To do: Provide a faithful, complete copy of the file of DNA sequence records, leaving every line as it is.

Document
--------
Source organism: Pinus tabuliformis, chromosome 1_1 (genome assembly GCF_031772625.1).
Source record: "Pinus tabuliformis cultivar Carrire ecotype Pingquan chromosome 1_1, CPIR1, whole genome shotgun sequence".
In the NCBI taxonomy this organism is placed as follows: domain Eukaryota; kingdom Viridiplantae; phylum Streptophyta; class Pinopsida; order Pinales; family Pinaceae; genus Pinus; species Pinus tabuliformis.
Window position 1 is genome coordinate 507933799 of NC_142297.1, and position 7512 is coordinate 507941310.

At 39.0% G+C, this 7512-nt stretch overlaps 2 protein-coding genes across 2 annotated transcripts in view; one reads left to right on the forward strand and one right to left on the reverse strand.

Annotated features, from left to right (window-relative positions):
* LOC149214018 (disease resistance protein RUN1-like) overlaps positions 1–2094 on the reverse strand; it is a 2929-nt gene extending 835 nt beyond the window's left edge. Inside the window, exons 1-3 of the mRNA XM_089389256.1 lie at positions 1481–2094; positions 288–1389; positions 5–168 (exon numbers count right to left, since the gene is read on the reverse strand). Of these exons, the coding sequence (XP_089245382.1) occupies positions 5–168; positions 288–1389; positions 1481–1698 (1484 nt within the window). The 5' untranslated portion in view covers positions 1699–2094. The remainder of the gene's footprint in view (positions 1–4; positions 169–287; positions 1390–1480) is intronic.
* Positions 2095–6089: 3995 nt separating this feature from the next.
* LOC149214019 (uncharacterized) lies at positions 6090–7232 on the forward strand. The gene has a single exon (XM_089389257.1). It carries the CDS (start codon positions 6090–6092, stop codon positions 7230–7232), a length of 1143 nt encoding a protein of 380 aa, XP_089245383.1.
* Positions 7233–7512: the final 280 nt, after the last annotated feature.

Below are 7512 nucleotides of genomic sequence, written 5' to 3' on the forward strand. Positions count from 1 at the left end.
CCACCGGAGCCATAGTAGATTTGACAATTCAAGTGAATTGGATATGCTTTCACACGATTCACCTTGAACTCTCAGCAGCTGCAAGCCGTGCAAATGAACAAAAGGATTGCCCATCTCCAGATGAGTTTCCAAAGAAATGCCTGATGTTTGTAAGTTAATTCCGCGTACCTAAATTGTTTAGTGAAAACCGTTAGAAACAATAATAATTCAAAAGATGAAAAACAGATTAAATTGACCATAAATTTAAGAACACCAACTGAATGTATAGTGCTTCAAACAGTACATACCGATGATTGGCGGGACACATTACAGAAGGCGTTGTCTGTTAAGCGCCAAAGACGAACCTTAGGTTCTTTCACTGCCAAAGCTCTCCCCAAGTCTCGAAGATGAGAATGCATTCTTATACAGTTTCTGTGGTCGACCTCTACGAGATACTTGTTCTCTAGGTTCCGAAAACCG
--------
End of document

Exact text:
Source organism: Pinus tabuliformis, chromosome 1_1 (genome assembly GCF_031772625.1).
Source record: "Pinus tabuliformis cultivar Carrire ecotype Pingquan chromosome 1_1, CPIR1, whole genome shotgun sequence".
In the NCBI taxonomy this organism is placed as follows: domain Eukaryota; kingdom Viridiplantae; phylum Streptophyta; class Pinopsida; order Pinales; family Pinaceae; genus Pinus; species Pinus tabuliformis.
Window position 1 is genome coordinate 507933799 of NC_142297.1, and position 7512 is coordinate 507941310.

At 39.0% G+C, this 7512-nt stretch overlaps 2 protein-coding genes across 2 annotated transcripts in view; one reads left to right on the forward strand and one right to left on the reverse strand.

Annotated features, from left to right (window-relative positions):
* LOC149214018 (disease resistance protein RUN1-like) overlaps positions 1–2094 on the reverse strand; it is a 2929-nt gene extending 835 nt beyond the window's left edge. Inside the window, exons 1-3 of the mRNA XM_089389256.1 lie at positions 1481–2094; positions 288–1389; positions 5–168 (exon numbers count right to left, since the gene is read on the reverse strand). Of these exons, the coding sequence (XP_089245382.1) occupies positions 5–168; positions 288–1389; positions 1481–1698 (1484 nt within the window). The 5' untranslated portion in view covers positions 1699–2094. The remainder of the gene's footprint in view (positions 1–4; positions 169–287; positions 1390–1480) is intronic.
* Positions 2095–6089: 3995 nt separating this feature from the next.
* LOC149214019 (uncharacterized) lies at positions 6090–7232 on the forward strand. The gene has a single exon (XM_089389257.1). It carries the CDS (start codon positions 6090–6092, stop codon positions 7230–7232), a length of 1143 nt encoding a protein of 380 aa, XP_089245383.1.
* Positions 7233–7512: the final 280 nt, after the last annotated feature.

Below are 7512 nucleotides of genomic sequence, written 5' to 3' on the forward strand. Positions count from 1 at the left end.
CCACCGGAGCCATAGTAGATTTGACAATTCAAGTGAATTGGATATGCTTTCACACGATTCACCTTGAACTCTCAGCAGCTGCAAGCCGTGCAAATGAACAAAAGGATTGCCCATCTCCAGATGAGTTTCCAAAGAAATGCCTGATGTTTGTAAGTTAATTCCGCGTACCTAAATTGTTTAGTGAAAACCGTTAGAAACAATAATAATTCAAAAGATGAAAAACAGATTAAATTGACCATAAATTTAAGAACACCAACTGAATGTATAGTGCTTCAAACAGTACATACCGATGATTGGCGGGACACATTACAGAAGGCGTTGTCTGTTAAGCGCCAAAGACGAACCTTAGGTTCTTTCACTGCCAAAGCTCTCCCCAAGTCTCGAAGATGAGAATGCATTCTTATACAGTTTCTGTGGTCGACCTCTACGAGATACTTGTTCTCTAGGTTCCGAAAACCG